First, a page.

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Francis-Bruce aspired to be a cinematographer like his father, Jack Bruce, who worked for Hollywood players like Cecil B. DeMille and the Famous Lansky Players. Nonetheless, Richard's aspirations landed him an editing gig at the Australian Broadcasting Corporation (ABC) in Sydney, where he spent 15 years honing his craft.
Francis-Bruce later earned Academy Award nominations for his Best Film Editing work on Frank Darabont's The Shawshank Redemption (1994), David Fincher's Seven (1995) and Wolfgang Petersen's Air Force One (1997). Francis-Bruce was nominated for ACE Eddie Awards for The Shawshank Redemption, The Rock (directed by Michael Bay - 1996), Air Force One, and for Harry Potter and the Philosopher's Stone (directed by Chris Columbus - 2001). In 1997, he was invited to become a member of the American Cinema Editors (ACE).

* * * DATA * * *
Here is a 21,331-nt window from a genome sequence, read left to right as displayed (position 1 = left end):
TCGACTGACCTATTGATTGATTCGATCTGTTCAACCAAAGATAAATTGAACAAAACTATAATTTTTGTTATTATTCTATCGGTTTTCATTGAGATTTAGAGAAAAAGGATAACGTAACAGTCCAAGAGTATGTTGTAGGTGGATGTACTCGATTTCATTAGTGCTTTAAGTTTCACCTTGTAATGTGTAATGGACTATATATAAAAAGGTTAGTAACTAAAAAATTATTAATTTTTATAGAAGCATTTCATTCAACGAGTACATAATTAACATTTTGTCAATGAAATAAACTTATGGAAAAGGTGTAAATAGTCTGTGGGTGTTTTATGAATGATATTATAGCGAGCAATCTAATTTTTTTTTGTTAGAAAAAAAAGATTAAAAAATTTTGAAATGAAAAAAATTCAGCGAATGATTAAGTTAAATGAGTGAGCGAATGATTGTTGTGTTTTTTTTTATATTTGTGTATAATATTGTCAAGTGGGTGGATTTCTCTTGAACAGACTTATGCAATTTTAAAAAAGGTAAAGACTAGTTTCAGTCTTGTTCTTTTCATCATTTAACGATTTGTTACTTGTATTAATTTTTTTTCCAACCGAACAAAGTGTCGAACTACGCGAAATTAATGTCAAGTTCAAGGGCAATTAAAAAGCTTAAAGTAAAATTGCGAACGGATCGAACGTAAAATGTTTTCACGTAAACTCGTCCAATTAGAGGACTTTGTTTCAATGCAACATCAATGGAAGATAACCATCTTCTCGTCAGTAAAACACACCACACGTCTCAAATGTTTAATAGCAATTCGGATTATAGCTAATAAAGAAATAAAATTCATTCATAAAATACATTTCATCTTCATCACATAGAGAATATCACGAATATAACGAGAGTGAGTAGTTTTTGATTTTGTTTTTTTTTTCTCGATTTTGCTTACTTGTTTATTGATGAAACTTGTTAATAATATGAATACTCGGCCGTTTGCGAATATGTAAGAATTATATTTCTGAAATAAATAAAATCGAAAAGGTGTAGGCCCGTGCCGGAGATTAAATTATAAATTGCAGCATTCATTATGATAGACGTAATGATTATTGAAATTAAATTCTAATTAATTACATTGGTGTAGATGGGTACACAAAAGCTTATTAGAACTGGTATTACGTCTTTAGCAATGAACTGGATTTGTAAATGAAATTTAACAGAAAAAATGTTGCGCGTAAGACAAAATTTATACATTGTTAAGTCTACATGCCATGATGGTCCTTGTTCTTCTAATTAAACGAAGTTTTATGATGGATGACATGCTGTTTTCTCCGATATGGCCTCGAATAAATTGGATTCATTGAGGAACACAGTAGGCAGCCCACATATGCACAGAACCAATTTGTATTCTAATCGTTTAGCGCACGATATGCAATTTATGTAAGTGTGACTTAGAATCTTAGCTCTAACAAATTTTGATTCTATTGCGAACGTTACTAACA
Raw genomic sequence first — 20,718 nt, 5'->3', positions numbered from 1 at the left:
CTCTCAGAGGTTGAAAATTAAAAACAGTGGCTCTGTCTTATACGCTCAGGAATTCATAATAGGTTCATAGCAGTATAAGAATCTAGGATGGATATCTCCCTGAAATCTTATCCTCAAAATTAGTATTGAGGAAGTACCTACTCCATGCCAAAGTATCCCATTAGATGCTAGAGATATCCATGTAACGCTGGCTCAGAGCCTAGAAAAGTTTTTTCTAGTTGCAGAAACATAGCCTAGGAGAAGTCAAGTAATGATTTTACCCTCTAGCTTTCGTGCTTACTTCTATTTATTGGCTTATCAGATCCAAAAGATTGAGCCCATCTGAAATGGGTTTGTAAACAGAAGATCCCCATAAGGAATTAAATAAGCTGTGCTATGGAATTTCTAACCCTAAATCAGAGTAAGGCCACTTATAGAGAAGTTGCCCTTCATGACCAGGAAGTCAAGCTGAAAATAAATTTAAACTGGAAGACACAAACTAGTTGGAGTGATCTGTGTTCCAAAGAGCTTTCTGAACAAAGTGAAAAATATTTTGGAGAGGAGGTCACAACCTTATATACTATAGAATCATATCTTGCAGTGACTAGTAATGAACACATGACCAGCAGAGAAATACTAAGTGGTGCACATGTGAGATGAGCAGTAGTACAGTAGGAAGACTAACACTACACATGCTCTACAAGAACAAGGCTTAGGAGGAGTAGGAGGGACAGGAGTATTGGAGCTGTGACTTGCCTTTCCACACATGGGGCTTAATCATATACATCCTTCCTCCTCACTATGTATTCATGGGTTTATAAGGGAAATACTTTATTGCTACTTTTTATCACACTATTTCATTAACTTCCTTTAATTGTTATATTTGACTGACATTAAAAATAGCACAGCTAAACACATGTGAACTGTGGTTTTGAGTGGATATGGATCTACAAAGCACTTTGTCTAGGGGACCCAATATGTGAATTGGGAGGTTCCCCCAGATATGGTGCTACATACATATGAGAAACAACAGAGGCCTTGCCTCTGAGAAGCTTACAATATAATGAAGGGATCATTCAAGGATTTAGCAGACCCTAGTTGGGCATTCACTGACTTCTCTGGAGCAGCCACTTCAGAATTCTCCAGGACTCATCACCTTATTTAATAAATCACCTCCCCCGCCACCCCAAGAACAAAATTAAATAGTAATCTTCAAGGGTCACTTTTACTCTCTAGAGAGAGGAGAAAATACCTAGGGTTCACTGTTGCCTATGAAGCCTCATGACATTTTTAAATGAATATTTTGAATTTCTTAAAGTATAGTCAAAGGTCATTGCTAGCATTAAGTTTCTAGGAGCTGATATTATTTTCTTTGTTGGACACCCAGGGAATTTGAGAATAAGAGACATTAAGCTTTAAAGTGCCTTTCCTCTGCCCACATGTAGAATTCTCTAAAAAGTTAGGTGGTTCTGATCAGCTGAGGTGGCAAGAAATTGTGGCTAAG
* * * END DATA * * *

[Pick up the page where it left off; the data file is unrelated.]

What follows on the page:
In 1996, Francis-Bruce visited Australia and spoke at a seminar at the Australian Film Television and Radio School entitled Frame by Frame. Francis-Bruce explained the importance of understanding internal rhythm and external rhythm as well as the choices he made in and between every shot throughout the film Seven.